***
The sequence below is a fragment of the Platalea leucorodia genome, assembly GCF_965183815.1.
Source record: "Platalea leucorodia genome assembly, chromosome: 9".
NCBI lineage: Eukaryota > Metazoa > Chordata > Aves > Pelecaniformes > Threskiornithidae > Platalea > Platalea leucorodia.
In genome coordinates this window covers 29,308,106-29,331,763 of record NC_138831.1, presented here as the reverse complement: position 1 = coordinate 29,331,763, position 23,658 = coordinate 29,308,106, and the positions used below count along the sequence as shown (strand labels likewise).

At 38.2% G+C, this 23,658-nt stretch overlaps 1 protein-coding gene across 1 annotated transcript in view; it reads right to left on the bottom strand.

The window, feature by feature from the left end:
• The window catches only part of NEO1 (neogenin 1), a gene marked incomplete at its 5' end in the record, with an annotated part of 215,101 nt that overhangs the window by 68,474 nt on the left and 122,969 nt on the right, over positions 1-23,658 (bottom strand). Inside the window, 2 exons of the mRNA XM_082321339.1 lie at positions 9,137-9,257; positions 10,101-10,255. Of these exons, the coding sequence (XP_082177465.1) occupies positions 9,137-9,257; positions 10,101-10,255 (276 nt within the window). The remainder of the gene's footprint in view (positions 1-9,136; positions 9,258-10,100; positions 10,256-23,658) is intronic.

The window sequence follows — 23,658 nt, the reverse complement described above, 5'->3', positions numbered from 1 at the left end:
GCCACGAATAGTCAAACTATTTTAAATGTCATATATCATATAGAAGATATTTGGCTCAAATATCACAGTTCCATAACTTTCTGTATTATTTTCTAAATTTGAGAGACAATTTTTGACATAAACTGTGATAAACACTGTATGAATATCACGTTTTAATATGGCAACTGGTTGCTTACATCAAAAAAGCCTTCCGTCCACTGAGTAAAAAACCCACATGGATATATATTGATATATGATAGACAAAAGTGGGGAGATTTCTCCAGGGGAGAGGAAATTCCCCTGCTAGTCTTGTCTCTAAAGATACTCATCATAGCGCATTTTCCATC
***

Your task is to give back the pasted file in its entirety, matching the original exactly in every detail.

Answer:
The sequence below is a fragment of the Platalea leucorodia genome, assembly GCF_965183815.1.
Source record: "Platalea leucorodia genome assembly, chromosome: 9".
NCBI lineage: Eukaryota > Metazoa > Chordata > Aves > Pelecaniformes > Threskiornithidae > Platalea > Platalea leucorodia.
In genome coordinates this window covers 29,308,106-29,331,763 of record NC_138831.1, presented here as the reverse complement: position 1 = coordinate 29,331,763, position 23,658 = coordinate 29,308,106, and the positions used below count along the sequence as shown (strand labels likewise).

At 38.2% G+C, this 23,658-nt stretch overlaps 1 protein-coding gene across 1 annotated transcript in view; it reads right to left on the bottom strand.

The window, feature by feature from the left end:
• The window catches only part of NEO1 (neogenin 1), a gene marked incomplete at its 5' end in the record, with an annotated part of 215,101 nt that overhangs the window by 68,474 nt on the left and 122,969 nt on the right, over positions 1-23,658 (bottom strand). Inside the window, 2 exons of the mRNA XM_082321339.1 lie at positions 9,137-9,257; positions 10,101-10,255. Of these exons, the coding sequence (XP_082177465.1) occupies positions 9,137-9,257; positions 10,101-10,255 (276 nt within the window). The remainder of the gene's footprint in view (positions 1-9,136; positions 9,258-10,100; positions 10,256-23,658) is intronic.

The window sequence follows — 23,658 nt, the reverse complement described above, 5'->3', positions numbered from 1 at the left end:
GCCACGAATAGTCAAACTATTTTAAATGTCATATATCATATAGAAGATATTTGGCTCAAATATCACAGTTCCATAACTTTCTGTATTATTTTCTAAATTTGAGAGACAATTTTTGACATAAACTGTGATAAACACTGTATGAATATCACGTTTTAATATGGCAACTGGTTGCTTACATCAAAAAAGCCTTCCGTCCACTGAGTAAAAAACCCACATGGATATATATTGATATATGATAGACAAAAGTGGGGAGATTTCTCCAGGGGAGAGGAAATTCCCCTGCTAGTCTTGTCTCTAAAGATACTCATCATAGCGCATTTTCCATC